Wednesday, November 20, 2019
20 Years Of TDOR's
They got their start in the wake of the November 28, 1998 murder of Rita Hester in Boston, who was grossly disrespected by the gay and straight media in that city, and in the wake of her being the fourth trans person in five years murdered in the city.
The person who killed Rita Hester still hasn't been brought to justice to this day.
The TDORs started in 1999 as protest events in Boston and San Francisco organized by journalist Gwen Smith. They were also organized to help us remember the folks we'd already lost to anti-trans violence in the early 90's.
Trans Awareness Week in San Francisco has grown to an entire month of activities that lead up to the November 20 TDOR memorial day.
We have now been holding TDOR events for 20 years. The murders are now focused exclusively on trans women of color, and disproportionately on Black trans women in the US.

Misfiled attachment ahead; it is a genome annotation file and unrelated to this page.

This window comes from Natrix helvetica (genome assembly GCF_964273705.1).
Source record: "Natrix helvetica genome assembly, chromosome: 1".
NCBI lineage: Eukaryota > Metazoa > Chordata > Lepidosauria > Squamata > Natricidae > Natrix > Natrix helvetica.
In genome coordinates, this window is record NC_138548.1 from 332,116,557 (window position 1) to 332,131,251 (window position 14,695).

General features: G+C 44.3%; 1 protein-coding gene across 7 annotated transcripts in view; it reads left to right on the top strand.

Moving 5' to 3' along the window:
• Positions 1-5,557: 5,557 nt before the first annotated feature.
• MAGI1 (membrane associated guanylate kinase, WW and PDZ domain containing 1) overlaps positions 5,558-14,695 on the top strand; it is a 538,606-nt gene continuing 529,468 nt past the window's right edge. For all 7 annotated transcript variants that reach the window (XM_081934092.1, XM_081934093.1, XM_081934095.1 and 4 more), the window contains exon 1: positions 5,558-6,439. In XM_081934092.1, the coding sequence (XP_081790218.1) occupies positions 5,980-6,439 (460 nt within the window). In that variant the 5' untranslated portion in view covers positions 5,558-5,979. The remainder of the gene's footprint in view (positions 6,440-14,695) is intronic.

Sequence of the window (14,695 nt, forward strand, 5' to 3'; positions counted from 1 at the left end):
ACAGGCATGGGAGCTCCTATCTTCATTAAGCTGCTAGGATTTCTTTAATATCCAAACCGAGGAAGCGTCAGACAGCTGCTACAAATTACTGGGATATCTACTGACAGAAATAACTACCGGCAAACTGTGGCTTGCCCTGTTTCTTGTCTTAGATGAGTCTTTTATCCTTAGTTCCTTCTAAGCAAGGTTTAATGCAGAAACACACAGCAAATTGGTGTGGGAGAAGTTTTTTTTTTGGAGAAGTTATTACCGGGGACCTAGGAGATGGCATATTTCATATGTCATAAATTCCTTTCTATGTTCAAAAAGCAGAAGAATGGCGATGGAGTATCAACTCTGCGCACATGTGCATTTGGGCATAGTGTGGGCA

In Latin America and Brazil, the murder rate is also unacceptably high, and the same is the case in Asia and Eastern Europe.
Trans people are undeniably a part of the diverse mosaic of human life. You can find us on six inhabited continents on Planet Earth and we aren't going away or back into the closet.
It's past time that people accept the fact we exist, and leave us alone so that we can survive, thrive, and be the best people that we can be.
We would love for these TDOR events to become obsolete so we don't have to gather every November 20 to observe them. But as long as transphobic hate exists and is being stirred up by right wing politicians, conservative organizations, TERF's and fundamentalist religions, it looks like for the next few years we'll be gathering at venues around to world to remember the people we have lost.